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Neuropsychol Rev. 2013 Dec;23(4):273-84. doi: 10.1007/s11065-013-9239-0. Epub 2013 Nov 17.

Sport-related concussions: a review of epidemiology, challenges in diagnosis, and potential risk factors.

Author information

1
Department of Neurology and Taub Institute for Research on Alzheimer Disease and the Aging Brain, Columbia University, New York, NY, USA, jn2054@columbia.edu.

Abstract

Sport-related concussion (SRC) is a common mild traumatic brain injury among young, active individuals, affecting approximately 300,000 young American adults annually. In this review of the epidemiology of SRC, we describe the challenges in identifying concussion occurrence and review the studies describing concussion incidence in various sports. In high risk contact sports, American football, soccer (European football), hockey, lacrosse, and basketball athletes experience concussion unintentionally during the course of play. Among these, football concussion incidence is reviewed in greatest detail because it has the highest incidence among the contact sports, and some studies have shown long-term neurophysiologic and neurodegenerative outcomes. Mechanisms of injury differ significantly by sport and can be potential targets for concussion risk mitigation. Despite the apparent high incidence of SRC, risk factors determining initial concussion, recovery periods, recurrence, and long-term outcomes remain poorly understood and warrant further study exploring the influence of age, sex, genetics, and athletic factors.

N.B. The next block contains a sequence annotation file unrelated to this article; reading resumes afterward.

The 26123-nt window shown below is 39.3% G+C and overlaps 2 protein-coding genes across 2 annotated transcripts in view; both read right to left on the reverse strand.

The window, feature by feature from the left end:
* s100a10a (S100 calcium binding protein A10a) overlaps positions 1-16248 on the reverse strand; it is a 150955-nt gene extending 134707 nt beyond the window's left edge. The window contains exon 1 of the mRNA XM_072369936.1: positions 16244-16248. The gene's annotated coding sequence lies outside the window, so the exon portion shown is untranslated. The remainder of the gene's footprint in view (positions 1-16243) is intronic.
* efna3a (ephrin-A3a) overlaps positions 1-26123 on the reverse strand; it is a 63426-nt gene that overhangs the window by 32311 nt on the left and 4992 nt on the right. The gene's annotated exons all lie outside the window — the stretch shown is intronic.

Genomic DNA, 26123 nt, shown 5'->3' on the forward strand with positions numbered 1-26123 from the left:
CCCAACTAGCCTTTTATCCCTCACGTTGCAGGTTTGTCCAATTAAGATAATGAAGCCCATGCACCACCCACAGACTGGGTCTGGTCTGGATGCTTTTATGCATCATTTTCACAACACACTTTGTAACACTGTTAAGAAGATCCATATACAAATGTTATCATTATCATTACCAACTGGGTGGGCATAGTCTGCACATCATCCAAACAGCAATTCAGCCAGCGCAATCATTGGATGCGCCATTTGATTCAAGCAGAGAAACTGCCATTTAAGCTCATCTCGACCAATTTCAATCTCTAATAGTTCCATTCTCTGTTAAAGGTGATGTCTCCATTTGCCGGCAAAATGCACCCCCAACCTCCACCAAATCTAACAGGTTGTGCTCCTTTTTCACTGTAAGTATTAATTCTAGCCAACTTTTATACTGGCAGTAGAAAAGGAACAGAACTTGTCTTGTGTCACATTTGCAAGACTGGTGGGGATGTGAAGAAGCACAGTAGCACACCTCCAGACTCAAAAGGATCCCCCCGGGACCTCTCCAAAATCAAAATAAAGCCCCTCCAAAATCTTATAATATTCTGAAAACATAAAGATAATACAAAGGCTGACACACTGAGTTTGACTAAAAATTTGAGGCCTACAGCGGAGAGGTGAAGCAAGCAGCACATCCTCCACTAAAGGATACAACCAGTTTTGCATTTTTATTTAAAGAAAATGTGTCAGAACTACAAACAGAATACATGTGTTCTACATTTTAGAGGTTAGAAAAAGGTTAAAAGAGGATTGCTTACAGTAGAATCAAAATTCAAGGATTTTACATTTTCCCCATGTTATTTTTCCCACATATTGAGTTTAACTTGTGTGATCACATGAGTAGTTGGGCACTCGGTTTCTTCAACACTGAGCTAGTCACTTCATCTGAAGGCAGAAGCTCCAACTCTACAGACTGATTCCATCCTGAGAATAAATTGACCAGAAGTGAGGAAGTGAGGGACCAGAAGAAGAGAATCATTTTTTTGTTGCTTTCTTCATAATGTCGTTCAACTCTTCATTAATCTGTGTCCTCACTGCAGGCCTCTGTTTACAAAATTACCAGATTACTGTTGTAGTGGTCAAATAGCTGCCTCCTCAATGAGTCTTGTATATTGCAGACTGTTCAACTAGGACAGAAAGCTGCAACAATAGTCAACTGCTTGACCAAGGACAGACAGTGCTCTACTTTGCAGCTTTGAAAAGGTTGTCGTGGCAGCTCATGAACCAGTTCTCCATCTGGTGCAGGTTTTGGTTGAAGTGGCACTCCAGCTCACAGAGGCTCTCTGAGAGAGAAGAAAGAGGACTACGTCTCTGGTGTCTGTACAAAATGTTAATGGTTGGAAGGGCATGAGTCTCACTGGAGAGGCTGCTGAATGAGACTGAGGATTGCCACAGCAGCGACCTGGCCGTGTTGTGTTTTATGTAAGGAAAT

PMID:
24242889
DOI:
10.1007/s11065-013-9239-0
[Indexed for MEDLINE]

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